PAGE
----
Love and hate-although polar opposites-are feelings driven by passion. I know each of them well. Give me something in-between and I have a really difficult time processing it.
I believe we all have an inherent desire of absolutes; we thrive on what we know and what will be. How am I supposed to make sense of all of this when there are so many blanks to fill in? Recently, with the support from my therapist and my parents, I requested the full autopsy report from the medical examiner in Dover. My hope was that someone could explain to me exactly what happened that day in a way that was not too damaging to my psyche, but would satisfy my curiosity; I've always heard that truth will set us free. So when it came in the mail, I immediately gave the report and photos to a good friend who is a pathologist. He and my dad spent a long time reviewing the evidence and decided it was best that I not look at the photos. However, they were able to explain to me-in the best terms possible-exactly what happened. With the most truthful information finally given to me, I am now on a new path of reformulating those images in my head. My hope is that by filling in the blanks with pieces of truth rather than bits of imagination, I will be able to reverse my way of thinking. Post traumatic stress is very real. It has the propensity to invade one's mind in a way that renders them completely helpless. Trauma, itself, heightens one's sensitivities. Victims of trauma see things darker; feel things much stronger. But given the correct tools and resources, trauma can also make them the most compassionate, empathetic people on the planet.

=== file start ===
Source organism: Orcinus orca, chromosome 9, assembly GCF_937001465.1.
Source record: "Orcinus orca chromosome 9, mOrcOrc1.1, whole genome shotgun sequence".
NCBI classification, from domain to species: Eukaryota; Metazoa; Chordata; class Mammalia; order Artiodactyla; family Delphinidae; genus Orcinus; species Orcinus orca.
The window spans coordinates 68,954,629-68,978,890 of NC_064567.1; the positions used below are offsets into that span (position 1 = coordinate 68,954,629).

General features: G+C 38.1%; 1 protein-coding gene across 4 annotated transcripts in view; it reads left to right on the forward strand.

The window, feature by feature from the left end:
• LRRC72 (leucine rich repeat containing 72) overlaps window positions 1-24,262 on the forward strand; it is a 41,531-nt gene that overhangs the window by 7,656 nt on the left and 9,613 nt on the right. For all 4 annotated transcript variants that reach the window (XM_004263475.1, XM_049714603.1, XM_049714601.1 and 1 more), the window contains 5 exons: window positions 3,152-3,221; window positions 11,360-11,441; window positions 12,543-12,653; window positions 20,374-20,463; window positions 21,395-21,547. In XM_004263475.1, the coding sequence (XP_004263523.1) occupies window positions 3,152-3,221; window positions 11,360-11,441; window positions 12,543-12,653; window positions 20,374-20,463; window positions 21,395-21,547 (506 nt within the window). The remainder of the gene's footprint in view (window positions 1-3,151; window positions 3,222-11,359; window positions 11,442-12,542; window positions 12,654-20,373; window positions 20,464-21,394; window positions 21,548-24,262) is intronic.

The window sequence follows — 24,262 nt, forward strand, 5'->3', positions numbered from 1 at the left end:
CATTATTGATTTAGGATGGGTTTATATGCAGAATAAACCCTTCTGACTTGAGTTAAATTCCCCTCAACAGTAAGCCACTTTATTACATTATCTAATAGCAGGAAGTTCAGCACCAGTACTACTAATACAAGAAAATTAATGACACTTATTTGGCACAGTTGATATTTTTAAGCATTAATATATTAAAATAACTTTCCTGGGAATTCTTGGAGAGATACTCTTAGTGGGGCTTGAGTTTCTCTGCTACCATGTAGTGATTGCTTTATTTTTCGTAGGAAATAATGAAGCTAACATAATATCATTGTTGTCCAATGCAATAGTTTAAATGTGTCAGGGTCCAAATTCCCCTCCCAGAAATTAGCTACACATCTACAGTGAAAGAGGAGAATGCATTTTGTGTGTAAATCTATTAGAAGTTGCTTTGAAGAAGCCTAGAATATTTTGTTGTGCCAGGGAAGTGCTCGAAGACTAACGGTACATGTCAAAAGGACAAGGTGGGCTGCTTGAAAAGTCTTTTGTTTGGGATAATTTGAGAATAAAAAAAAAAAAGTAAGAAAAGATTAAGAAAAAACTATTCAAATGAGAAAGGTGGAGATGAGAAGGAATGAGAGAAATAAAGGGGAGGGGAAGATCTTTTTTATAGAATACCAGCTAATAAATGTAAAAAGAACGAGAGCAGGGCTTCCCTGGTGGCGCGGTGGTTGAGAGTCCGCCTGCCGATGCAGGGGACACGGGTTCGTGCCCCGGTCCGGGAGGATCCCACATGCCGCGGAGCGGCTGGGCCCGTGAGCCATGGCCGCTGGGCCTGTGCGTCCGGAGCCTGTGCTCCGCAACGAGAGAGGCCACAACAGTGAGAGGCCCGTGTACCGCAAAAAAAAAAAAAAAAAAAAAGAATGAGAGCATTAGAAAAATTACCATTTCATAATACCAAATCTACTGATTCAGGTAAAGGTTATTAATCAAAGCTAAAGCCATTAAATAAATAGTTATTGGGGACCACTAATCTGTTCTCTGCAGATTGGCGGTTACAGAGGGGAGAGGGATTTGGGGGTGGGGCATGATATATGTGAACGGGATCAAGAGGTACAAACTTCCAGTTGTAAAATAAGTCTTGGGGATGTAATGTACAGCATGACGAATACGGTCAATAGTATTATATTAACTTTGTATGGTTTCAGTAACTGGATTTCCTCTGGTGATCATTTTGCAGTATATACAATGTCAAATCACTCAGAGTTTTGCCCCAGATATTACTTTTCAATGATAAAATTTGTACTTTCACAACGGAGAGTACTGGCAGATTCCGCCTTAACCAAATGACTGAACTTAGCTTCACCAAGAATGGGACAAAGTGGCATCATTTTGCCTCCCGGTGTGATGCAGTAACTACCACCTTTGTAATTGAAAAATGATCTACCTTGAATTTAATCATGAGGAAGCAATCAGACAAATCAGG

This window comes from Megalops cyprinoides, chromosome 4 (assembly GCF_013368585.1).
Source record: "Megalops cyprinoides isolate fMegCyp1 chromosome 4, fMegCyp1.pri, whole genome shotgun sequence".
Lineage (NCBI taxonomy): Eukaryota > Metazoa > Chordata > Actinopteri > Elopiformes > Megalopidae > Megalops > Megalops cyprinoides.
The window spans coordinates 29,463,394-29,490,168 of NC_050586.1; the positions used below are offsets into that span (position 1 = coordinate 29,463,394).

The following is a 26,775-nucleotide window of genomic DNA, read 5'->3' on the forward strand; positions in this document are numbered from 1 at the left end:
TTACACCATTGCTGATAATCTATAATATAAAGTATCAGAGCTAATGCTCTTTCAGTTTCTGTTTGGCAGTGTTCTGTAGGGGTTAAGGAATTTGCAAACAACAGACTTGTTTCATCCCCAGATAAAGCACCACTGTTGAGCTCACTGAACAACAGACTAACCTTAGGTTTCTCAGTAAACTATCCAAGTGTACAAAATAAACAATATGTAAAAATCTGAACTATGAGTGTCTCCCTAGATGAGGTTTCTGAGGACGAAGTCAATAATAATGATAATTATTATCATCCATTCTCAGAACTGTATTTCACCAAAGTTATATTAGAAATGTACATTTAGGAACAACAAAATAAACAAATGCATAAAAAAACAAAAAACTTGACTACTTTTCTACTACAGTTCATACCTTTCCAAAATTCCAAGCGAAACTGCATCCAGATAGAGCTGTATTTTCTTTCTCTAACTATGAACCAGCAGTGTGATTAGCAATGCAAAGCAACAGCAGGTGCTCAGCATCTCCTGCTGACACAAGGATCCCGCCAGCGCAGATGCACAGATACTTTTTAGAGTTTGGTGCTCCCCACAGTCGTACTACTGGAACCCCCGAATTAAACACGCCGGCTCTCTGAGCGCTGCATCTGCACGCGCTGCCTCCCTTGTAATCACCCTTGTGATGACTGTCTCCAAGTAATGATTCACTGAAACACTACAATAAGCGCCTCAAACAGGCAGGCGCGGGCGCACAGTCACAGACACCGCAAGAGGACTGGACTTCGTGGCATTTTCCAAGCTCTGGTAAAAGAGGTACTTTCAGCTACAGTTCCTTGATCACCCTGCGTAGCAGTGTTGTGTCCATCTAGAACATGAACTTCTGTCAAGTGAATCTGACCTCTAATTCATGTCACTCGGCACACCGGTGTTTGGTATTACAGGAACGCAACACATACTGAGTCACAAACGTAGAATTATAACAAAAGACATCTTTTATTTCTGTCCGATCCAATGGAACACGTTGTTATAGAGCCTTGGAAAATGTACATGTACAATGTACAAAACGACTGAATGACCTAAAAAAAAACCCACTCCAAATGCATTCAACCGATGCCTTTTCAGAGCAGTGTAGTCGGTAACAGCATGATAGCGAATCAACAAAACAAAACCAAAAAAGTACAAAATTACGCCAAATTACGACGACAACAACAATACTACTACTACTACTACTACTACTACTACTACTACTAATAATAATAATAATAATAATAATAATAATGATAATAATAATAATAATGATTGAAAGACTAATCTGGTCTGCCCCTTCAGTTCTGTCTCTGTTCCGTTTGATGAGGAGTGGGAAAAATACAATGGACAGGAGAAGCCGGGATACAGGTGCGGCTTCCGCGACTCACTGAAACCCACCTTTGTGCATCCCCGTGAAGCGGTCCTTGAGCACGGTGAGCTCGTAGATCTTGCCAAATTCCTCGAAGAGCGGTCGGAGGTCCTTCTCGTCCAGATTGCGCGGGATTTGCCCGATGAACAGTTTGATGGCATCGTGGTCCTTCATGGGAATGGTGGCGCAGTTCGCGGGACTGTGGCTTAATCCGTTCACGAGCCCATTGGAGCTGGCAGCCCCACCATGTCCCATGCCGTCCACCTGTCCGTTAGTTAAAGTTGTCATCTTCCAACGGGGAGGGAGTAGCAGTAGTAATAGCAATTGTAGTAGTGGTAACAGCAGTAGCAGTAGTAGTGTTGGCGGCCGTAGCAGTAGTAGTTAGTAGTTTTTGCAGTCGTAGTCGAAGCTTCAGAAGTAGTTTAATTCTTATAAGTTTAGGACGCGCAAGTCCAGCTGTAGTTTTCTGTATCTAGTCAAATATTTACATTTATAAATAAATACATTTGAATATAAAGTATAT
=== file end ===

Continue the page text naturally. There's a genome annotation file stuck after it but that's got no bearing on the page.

With the help from my family, friends, my therapists and a couple of big non-profit organizations, I have been able to continue picking up pieces and moving forward. Having had trouble finding my "place" in my newer circumstance over the past six years, it has become a little easier! The more I open up, the more others seem to appreciate who I am. I've received several emails over the years from people who feel connected to my story in such a profound way, that they no longer fear talking about their own personal demons. Our need for affiliation is simply too deep to go unnoticed; when we are faced with something as life-changing as the traumatic death of a loved one, it's so much easier to begin the process of healing when facing it with those who bear the same burden.
Once I started to let go a little bit, I began covering ground I never thought possible! Continuing my education, overcoming fears and checking things off my bucket list weren't just random things on my radar anymore. They were dreams that were coming true and setting me up for future success! Being asked to sing The National Anthem in DC was a huge boost to my confidence- something I desperately needed. Writing and sharing thoughts weren't simply cathartic for me, but inspiring to others as some of my words have already touched many. There's something very empowering about reflecting on past challenges knowing that they are now part of a much stronger personal foundation. Each year that passes brings a little more hope that this "affliction" of mine won't last forever. I find myself wanting to do more, wanting to try new things, and yearning to experience everything life has to offer, no matter how scary it may seem! Every obstacle I overcome reminds me that I'm strong. But perhaps the greatest lesson I've learned so far is that bearing my still-fragile heart to the world may be my biggest strength of all; for it draws people in and reminds us all that we are only human. Together.
"We are only as strong as we are united, as weak as we are divided."
― J.K. Rowling